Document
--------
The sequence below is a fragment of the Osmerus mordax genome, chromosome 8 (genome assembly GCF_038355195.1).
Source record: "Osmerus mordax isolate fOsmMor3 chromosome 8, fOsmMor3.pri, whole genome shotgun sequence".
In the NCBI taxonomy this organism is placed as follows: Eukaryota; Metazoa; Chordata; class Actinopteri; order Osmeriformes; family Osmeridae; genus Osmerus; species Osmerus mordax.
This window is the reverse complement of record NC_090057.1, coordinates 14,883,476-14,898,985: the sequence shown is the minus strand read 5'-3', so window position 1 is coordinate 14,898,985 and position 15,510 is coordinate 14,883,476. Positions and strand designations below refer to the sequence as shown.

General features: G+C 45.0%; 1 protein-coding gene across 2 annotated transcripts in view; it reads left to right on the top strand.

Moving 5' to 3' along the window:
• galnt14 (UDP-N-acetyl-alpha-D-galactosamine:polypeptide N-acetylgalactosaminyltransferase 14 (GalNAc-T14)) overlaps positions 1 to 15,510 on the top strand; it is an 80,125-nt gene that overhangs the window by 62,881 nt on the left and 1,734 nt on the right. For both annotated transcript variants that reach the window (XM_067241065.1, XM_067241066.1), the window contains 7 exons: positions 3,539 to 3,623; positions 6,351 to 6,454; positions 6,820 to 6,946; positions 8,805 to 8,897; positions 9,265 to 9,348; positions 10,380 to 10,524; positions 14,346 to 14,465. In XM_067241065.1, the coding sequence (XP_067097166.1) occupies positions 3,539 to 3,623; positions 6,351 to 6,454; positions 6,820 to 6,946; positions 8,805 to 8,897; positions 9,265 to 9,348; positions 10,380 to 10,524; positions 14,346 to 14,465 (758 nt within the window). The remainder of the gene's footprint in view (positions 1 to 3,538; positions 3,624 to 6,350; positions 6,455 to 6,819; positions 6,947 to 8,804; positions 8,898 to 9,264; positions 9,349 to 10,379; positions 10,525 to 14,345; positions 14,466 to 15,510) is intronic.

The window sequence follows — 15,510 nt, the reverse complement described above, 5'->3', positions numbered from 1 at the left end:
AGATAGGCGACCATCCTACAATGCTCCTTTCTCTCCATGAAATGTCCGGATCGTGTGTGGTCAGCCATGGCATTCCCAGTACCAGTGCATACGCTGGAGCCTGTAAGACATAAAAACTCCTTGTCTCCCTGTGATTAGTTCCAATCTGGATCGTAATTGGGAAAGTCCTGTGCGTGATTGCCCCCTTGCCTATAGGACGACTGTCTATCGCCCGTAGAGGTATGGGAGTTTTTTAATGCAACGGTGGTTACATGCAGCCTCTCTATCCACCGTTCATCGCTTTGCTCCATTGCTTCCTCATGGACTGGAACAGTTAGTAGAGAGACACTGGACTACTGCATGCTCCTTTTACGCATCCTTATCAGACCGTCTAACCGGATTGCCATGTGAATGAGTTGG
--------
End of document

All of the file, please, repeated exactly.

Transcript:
The sequence below is a fragment of the Osmerus mordax genome, chromosome 8 (genome assembly GCF_038355195.1).
Source record: "Osmerus mordax isolate fOsmMor3 chromosome 8, fOsmMor3.pri, whole genome shotgun sequence".
In the NCBI taxonomy this organism is placed as follows: Eukaryota; Metazoa; Chordata; class Actinopteri; order Osmeriformes; family Osmeridae; genus Osmerus; species Osmerus mordax.
This window is the reverse complement of record NC_090057.1, coordinates 14,883,476-14,898,985: the sequence shown is the minus strand read 5'-3', so window position 1 is coordinate 14,898,985 and position 15,510 is coordinate 14,883,476. Positions and strand designations below refer to the sequence as shown.

General features: G+C 45.0%; 1 protein-coding gene across 2 annotated transcripts in view; it reads left to right on the top strand.

Moving 5' to 3' along the window:
• galnt14 (UDP-N-acetyl-alpha-D-galactosamine:polypeptide N-acetylgalactosaminyltransferase 14 (GalNAc-T14)) overlaps positions 1 to 15,510 on the top strand; it is an 80,125-nt gene that overhangs the window by 62,881 nt on the left and 1,734 nt on the right. For both annotated transcript variants that reach the window (XM_067241065.1, XM_067241066.1), the window contains 7 exons: positions 3,539 to 3,623; positions 6,351 to 6,454; positions 6,820 to 6,946; positions 8,805 to 8,897; positions 9,265 to 9,348; positions 10,380 to 10,524; positions 14,346 to 14,465. In XM_067241065.1, the coding sequence (XP_067097166.1) occupies positions 3,539 to 3,623; positions 6,351 to 6,454; positions 6,820 to 6,946; positions 8,805 to 8,897; positions 9,265 to 9,348; positions 10,380 to 10,524; positions 14,346 to 14,465 (758 nt within the window). The remainder of the gene's footprint in view (positions 1 to 3,538; positions 3,624 to 6,350; positions 6,455 to 6,819; positions 6,947 to 8,804; positions 8,898 to 9,264; positions 9,349 to 10,379; positions 10,525 to 14,345; positions 14,466 to 15,510) is intronic.

The window sequence follows — 15,510 nt, the reverse complement described above, 5'->3', positions numbered from 1 at the left end:
AGATAGGCGACCATCCTACAATGCTCCTTTCTCTCCATGAAATGTCCGGATCGTGTGTGGTCAGCCATGGCATTCCCAGTACCAGTGCATACGCTGGAGCCTGTAAGACATAAAAACTCCTTGTCTCCCTGTGATTAGTTCCAATCTGGATCGTAATTGGGAAAGTCCTGTGCGTGATTGCCCCCTTGCCTATAGGACGACTGTCTATCGCCCGTAGAGGTATGGGAGTTTTTTAATGCAACGGTGGTTACATGCAGCCTCTCTATCCACCGTTCATCGCTTTGCTCCATTGCTTCCTCATGGACTGGAACAGTTAGTAGAGAGACACTGGACTACTGCATGCTCCTTTTACGCATCCTTATCAGACCGTCTAACCGGATTGCCATGTGAATGAGTTGG